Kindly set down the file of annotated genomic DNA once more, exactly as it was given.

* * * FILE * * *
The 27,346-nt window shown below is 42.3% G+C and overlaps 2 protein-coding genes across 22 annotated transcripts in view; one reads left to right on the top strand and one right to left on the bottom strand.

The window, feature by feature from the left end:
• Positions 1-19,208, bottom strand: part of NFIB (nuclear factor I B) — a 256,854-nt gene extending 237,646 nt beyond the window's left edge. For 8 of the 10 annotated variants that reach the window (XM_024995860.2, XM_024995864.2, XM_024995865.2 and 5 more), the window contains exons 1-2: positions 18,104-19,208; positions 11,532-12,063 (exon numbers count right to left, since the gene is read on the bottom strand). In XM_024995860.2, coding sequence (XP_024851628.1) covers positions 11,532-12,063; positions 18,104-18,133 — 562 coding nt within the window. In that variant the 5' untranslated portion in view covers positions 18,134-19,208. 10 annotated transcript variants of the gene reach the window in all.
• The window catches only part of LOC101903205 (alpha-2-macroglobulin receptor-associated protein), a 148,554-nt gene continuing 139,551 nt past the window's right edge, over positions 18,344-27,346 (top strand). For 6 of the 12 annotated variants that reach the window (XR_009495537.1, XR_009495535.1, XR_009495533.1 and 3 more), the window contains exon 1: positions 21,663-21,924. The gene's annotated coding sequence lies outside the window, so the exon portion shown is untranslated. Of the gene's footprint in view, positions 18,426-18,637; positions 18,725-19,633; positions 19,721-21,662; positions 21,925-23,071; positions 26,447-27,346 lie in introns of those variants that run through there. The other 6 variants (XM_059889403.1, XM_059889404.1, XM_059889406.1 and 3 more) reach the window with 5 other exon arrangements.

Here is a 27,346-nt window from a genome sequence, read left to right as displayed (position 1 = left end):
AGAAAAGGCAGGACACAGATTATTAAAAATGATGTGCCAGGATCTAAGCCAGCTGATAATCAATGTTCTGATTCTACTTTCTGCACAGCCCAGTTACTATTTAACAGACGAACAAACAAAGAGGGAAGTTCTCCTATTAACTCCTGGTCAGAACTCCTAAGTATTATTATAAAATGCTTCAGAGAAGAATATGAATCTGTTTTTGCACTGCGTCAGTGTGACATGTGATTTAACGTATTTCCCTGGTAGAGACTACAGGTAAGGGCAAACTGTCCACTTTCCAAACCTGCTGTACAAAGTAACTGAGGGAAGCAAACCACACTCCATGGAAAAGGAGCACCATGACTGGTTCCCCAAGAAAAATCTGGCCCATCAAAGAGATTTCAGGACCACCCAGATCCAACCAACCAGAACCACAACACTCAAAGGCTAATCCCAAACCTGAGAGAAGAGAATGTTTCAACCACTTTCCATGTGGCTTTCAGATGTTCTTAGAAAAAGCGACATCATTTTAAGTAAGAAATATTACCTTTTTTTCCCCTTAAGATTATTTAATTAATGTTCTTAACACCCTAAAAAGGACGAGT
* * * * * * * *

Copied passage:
The 27,346-nt window shown below is 42.3% G+C and overlaps 2 protein-coding genes across 22 annotated transcripts in view; one reads left to right on the top strand and one right to left on the bottom strand.

The window, feature by feature from the left end:
• Positions 1-19,208, bottom strand: part of NFIB (nuclear factor I B) — a 256,854-nt gene extending 237,646 nt beyond the window's left edge. For 8 of the 10 annotated variants that reach the window (XM_024995860.2, XM_024995864.2, XM_024995865.2 and 5 more), the window contains exons 1-2: positions 18,104-19,208; positions 11,532-12,063 (exon numbers count right to left, since the gene is read on the bottom strand). In XM_024995860.2, coding sequence (XP_024851628.1) covers positions 11,532-12,063; positions 18,104-18,133 — 562 coding nt within the window. In that variant the 5' untranslated portion in view covers positions 18,134-19,208. 10 annotated transcript variants of the gene reach the window in all.
• The window catches only part of LOC101903205 (alpha-2-macroglobulin receptor-associated protein), a 148,554-nt gene continuing 139,551 nt past the window's right edge, over positions 18,344-27,346 (top strand). For 6 of the 12 annotated variants that reach the window (XR_009495537.1, XR_009495535.1, XR_009495533.1 and 3 more), the window contains exon 1: positions 21,663-21,924. The gene's annotated coding sequence lies outside the window, so the exon portion shown is untranslated. Of the gene's footprint in view, positions 18,426-18,637; positions 18,725-19,633; positions 19,721-21,662; positions 21,925-23,071; positions 26,447-27,346 lie in introns of those variants that run through there. The other 6 variants (XM_059889403.1, XM_059889404.1, XM_059889406.1 and 3 more) reach the window with 5 other exon arrangements.

Here is a 27,346-nt window from a genome sequence, read left to right as displayed (position 1 = left end):
AGAAAAGGCAGGACACAGATTATTAAAAATGATGTGCCAGGATCTAAGCCAGCTGATAATCAATGTTCTGATTCTACTTTCTGCACAGCCCAGTTACTATTTAACAGACGAACAAACAAAGAGGGAAGTTCTCCTATTAACTCCTGGTCAGAACTCCTAAGTATTATTATAAAATGCTTCAGAGAAGAATATGAATCTGTTTTTGCACTGCGTCAGTGTGACATGTGATTTAACGTATTTCCCTGGTAGAGACTACAGGTAAGGGCAAACTGTCCACTTTCCAAACCTGCTGTACAAAGTAACTGAGGGAAGCAAACCACACTCCATGGAAAAGGAGCACCATGACTGGTTCCCCAAGAAAAATCTGGCCCATCAAAGAGATTTCAGGACCACCCAGATCCAACCAACCAGAACCACAACACTCAAAGGCTAATCCCAAACCTGAGAGAAGAGAATGTTTCAACCACTTTCCATGTGGCTTTCAGATGTTCTTAGAAAAAGCGACATCATTTTAAGTAAGAAATATTACCTTTTTTTCCCCTTAAGATTATTTAATTAATGTTCTTAACACCCTAAAAAGGACGAGT